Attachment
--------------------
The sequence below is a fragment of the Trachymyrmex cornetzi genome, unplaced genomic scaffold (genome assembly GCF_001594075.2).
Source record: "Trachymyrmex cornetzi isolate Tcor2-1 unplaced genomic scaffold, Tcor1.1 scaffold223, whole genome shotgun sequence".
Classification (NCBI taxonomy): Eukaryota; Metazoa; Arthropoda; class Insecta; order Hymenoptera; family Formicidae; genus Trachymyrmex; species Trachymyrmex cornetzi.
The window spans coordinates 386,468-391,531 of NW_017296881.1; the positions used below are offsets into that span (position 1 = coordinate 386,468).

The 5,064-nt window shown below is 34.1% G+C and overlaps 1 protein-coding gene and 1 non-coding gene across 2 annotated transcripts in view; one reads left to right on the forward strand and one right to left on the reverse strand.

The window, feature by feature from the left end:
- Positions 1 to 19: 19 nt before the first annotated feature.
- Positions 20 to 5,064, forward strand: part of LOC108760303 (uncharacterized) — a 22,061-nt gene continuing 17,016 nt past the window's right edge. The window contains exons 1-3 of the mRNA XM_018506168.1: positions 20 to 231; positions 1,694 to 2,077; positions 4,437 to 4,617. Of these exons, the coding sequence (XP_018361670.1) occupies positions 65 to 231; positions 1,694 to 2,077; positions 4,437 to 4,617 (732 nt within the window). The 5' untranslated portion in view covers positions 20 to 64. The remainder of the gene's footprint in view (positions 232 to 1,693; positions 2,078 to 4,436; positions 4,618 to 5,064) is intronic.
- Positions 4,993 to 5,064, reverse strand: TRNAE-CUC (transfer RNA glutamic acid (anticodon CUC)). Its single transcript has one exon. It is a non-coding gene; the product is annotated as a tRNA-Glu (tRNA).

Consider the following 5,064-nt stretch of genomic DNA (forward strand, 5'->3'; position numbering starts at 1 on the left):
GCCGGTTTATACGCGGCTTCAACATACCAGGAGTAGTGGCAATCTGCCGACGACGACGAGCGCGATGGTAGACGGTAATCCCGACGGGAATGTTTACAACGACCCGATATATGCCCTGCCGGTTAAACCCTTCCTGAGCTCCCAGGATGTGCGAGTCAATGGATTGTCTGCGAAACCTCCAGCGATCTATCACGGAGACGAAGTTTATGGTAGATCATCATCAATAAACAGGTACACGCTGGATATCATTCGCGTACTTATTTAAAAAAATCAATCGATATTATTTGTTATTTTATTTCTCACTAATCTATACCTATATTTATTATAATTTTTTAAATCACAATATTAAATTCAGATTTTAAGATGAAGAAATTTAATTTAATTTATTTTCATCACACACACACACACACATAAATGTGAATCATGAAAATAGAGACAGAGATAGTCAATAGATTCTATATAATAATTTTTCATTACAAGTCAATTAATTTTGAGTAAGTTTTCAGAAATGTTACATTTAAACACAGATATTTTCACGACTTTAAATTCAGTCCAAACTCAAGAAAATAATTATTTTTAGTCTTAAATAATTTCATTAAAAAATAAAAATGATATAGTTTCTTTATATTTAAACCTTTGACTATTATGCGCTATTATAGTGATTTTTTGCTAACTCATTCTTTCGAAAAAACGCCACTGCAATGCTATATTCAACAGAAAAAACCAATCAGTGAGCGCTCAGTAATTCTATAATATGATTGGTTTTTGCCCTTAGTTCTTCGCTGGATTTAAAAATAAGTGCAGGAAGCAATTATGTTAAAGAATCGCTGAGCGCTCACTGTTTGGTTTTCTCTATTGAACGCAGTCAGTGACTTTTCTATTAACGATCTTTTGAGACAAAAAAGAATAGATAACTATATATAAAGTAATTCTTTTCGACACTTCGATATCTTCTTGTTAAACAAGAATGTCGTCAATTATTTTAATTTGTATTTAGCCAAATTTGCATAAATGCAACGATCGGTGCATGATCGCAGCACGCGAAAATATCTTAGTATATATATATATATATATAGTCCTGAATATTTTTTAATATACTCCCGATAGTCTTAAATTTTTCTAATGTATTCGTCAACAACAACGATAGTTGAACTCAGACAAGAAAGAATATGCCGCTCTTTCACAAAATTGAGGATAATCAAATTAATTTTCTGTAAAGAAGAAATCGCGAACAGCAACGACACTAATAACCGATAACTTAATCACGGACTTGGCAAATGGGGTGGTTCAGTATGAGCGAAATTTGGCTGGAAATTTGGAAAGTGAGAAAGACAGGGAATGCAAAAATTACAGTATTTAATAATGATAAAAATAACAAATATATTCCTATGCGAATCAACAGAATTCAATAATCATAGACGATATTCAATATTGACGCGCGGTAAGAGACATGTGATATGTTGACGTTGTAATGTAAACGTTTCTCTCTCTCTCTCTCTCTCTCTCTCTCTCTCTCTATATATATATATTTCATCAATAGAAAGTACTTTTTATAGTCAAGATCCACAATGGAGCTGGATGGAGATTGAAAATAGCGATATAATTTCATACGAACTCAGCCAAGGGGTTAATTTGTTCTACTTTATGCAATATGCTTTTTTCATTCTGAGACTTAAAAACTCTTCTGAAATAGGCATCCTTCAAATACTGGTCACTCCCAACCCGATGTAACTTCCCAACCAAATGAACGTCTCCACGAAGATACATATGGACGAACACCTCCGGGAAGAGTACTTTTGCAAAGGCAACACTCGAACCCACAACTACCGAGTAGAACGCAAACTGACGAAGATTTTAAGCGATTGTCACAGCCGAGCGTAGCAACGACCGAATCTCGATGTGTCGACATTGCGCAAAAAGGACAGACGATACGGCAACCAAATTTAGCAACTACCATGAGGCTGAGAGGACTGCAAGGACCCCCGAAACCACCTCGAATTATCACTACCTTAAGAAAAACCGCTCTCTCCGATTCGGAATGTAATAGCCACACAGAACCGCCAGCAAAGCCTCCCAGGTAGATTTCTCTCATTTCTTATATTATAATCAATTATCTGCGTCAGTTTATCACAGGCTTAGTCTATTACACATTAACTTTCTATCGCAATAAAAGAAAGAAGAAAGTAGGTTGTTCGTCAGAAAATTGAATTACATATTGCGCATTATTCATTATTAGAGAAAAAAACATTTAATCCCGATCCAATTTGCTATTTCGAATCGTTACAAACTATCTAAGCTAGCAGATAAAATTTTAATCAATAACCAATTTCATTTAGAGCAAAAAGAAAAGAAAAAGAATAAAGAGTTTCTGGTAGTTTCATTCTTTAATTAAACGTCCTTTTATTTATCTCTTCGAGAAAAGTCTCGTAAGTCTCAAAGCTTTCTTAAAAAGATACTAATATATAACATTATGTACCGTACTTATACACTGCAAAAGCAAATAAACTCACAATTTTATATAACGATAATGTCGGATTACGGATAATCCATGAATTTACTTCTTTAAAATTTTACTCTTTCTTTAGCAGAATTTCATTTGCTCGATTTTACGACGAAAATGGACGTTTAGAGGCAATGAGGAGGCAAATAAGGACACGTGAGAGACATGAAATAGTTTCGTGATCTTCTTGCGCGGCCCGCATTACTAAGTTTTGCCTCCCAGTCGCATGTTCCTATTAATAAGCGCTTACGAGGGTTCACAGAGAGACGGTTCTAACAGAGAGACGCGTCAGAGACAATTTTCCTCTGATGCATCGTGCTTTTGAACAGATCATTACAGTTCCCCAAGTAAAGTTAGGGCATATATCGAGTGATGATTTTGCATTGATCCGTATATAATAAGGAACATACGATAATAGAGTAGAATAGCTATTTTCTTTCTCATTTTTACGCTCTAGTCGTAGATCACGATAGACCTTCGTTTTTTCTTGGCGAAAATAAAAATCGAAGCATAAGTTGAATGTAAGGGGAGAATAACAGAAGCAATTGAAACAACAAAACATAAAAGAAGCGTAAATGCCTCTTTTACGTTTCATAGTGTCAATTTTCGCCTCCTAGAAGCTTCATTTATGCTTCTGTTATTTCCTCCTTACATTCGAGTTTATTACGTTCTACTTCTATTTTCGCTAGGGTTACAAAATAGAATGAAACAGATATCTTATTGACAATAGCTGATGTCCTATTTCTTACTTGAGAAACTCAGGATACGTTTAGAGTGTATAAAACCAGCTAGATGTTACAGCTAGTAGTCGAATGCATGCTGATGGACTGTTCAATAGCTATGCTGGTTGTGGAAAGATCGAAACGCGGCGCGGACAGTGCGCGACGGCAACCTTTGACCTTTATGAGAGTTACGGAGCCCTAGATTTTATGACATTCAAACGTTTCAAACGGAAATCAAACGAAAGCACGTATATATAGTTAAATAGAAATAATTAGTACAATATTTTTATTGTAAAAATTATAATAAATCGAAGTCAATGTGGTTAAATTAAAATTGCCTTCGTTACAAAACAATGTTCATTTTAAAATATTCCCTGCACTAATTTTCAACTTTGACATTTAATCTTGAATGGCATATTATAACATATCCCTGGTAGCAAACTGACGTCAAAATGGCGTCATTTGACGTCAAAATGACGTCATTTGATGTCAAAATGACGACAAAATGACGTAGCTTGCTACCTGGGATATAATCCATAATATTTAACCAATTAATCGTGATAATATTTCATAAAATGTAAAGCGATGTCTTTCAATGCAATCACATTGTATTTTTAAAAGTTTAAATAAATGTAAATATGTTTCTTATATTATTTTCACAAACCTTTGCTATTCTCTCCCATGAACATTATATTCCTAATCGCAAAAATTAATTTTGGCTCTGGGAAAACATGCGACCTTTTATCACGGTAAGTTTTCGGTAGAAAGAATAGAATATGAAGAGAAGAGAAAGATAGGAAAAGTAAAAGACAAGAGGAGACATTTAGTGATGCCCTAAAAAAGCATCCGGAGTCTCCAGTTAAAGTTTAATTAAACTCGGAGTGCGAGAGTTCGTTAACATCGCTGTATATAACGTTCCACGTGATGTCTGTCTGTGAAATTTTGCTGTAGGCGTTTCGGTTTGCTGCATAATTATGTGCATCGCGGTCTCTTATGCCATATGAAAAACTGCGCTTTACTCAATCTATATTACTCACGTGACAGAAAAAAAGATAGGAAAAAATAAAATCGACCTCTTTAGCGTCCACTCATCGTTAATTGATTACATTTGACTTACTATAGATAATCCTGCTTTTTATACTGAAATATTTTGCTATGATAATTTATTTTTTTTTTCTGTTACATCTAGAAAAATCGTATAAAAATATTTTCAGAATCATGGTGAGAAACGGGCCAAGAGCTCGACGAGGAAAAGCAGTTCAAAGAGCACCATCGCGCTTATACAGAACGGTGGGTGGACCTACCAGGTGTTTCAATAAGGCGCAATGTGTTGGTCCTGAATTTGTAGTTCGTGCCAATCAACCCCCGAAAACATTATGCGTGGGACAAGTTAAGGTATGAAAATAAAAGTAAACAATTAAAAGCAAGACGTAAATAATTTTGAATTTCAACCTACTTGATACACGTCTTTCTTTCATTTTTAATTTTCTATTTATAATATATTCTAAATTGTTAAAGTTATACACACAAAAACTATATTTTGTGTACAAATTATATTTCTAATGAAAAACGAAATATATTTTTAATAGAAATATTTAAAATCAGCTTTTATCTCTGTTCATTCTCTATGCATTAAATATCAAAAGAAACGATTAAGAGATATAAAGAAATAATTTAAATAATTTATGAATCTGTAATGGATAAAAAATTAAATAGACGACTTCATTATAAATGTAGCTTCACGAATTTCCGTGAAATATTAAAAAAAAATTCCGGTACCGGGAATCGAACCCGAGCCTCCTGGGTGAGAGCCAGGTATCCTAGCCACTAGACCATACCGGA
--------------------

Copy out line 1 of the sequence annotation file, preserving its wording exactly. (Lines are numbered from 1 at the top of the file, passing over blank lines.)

The sequence below is a fragment of the Trachymyrmex cornetzi genome, unplaced genomic scaffold (genome assembly GCF_001594075.2).